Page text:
August 3rd, 2011
Over the years, I have coached many talent acquisition professionals. One of the soundbites that I’m typically heard saying is, “don’t bulldoze!” What do I mean? Recruiters are tasked with presenting our company, knowing what our hiring manager is looking for and understanding technical terms to have knowledgeable discussions with prospects. Once we are prepped for an interview, we get so excited to share what we know that we tend to pitch the job. This usually sounds something like, “Hi John, I am Chris Burkhard from CBI Group and I am recruiting today for underwater basket weavers.”
The challenge with the job pitch approach is that it doesn’t leave a good next step. If the person does not have the right skills or is not interested, we need to quickly transition to asking for referrals or help with networking. The problem is that with this approach, the majority never talks to that person again. We keep plowing ahead for the talent we need for the requisition in front of us. We just keep running callers over to find what we want.
After I say, “Don’t bulldoze” and I have the recruiter’s attention, I suggest a more Outside-In® way to recruit. I certainly did not invent this approach but I have refined it over the years to be more customer centered.
Flip the conversation around and focus your conversation on the caller; find out what matters to the job seeker. What are they trying to accomplish in their career? Focusing on them typically sounds a little different. “John, I help talented underwater basket weavers achieve their next career objective. Could we spend a little time finding out about you and what you might be interested in?” This approach requires a lot of time, energy and curiosity. But isn’t finding out what the person wants helpful to determine if your current opening is a fit right? If not this req, then perhaps you can be honest and talk in bigger terms — about where your company is going and how the future might involve them.
The focus shifts to building a relationship with the talent. To building potential pipeline. This makes tomorrows’ recruitment easier and this is where good recruiting takes shape. It means you truly know your talent in the marketplace and particular people come to mind when open reqs fit their career goals and objectives.
It may seem so much easier to take the Bulldozer path. I hear it over and over again, “I do not have the time and I have jobs to fill.” But I think the typical recruiter has it all wrong. None of us should have the time to do it wrong the first time. Recruiting talent and getting to know prospective candidates is what recruiters should and must do to differentiate. No more bulldozing please!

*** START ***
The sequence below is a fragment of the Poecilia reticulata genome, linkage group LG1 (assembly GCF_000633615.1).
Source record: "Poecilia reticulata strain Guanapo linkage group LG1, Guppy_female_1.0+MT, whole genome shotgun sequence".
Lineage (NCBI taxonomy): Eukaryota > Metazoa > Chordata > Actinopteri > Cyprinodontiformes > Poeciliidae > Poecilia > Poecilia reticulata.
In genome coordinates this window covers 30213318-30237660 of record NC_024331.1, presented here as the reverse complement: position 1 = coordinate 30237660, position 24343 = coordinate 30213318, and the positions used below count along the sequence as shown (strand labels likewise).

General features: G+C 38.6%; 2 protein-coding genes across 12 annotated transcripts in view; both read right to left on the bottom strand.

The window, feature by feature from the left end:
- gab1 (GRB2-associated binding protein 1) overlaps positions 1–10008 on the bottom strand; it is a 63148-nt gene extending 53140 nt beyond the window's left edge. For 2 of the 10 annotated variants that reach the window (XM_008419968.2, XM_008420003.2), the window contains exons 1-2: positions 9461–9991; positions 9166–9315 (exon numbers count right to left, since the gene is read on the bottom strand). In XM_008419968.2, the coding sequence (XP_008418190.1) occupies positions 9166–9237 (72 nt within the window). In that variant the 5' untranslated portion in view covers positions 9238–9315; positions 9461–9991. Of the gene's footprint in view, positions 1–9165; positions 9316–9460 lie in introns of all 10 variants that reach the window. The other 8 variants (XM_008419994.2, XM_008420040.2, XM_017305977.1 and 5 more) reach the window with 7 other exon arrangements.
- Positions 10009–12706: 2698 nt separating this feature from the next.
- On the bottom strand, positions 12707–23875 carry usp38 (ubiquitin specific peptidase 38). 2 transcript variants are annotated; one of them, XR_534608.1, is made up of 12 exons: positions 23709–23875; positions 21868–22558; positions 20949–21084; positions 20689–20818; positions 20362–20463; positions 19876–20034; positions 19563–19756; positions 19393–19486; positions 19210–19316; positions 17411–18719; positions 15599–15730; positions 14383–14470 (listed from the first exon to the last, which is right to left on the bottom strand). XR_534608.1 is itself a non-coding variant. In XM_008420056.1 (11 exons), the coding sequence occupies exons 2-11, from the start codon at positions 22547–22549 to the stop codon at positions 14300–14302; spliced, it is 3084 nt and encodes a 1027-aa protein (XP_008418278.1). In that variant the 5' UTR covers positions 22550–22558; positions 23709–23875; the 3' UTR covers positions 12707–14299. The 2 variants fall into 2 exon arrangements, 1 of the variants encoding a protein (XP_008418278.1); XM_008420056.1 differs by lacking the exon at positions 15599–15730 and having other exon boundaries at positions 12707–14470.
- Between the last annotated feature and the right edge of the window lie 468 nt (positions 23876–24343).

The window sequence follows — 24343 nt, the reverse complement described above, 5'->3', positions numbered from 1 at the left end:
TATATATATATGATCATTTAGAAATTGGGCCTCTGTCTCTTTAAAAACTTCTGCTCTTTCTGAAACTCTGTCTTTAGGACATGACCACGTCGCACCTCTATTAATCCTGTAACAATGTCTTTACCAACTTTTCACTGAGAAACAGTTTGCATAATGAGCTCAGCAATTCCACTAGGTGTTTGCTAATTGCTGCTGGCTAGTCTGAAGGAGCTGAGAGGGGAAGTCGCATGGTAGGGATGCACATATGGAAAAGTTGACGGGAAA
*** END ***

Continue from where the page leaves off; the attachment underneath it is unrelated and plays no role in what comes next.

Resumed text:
July 13th, 2011
Talent Acquisition professionals are misunderstood. Generally, recruiters are rebellious. We color outside the lines and come and go when we please. Often times, this freedom is misinterpreted. Our work can be considered soft, simple, easy. But frankly, we never stop recruiting. We work at night and on weekends and there is science behind the mysterious, magical quality of our work.
We often hear things like, “I don’t know how you do it, but can you get me another one just like Mary (or John or whomever).” It is this mystery and ambiguity that makes our work seem more like art than true science. I have managed more than 1,000 recruiters in my career and I can share from experience that only a few are born to recruit. Those that are born with it have some common traits. They are naturally curious, they care about people and they have the energy of the “Energizer Bunny”. They go, go, go 24/7 and they move mountains for their customers. They make it look easy, when it is not. This work ethic, curiosity and personality can get you started but it takes great science to be a good recruiter.
The trouble with the science of recruiting is that there is not one standard formula. When it comes to hiring, our clients respect education and certifications. There are CPA’s, MBA’s, RN’s, EE’s… you name it, these certifications and degrees are a symbol of excellence in a particular field. But how do you know when a recruiter has reached a certain level? That they know, understand and excel in their field? For recruiters, it is not as cut and dry. We learn by doing and sometimes we are lucky to have a good mentor show us the way. We can take some course work or get an Internet certification, but we do not have certifications that translate. Have you heard of CPC or CTS? Probably not. I have had both, but now they mean nothing.
All we do is run Internet searches or review our databases. Right? This misunderstanding of our profession means we aren’t typically viewed with strategic importance. We are rock stars for a year. We are homeless the next. Our expertise is necessary during certain times of a business cycle like growth, acquisition, new product or business unit launches. But we have to be creative with our skills to show our value in down times of the business cycle.
Our customers see outcomes (the people we hire, the requisitions that aren’t filled) not process. They don’t care about things like sourcing or behavioral based interviews because they need what they need when they need it. But take a minute to think about the people on your team. Would you hire them if it were up to you? How would you find the right people to build the best team? With enough thought I think you’d agree that people are really the science behind the strategy — and good recruiters are the science behind it all.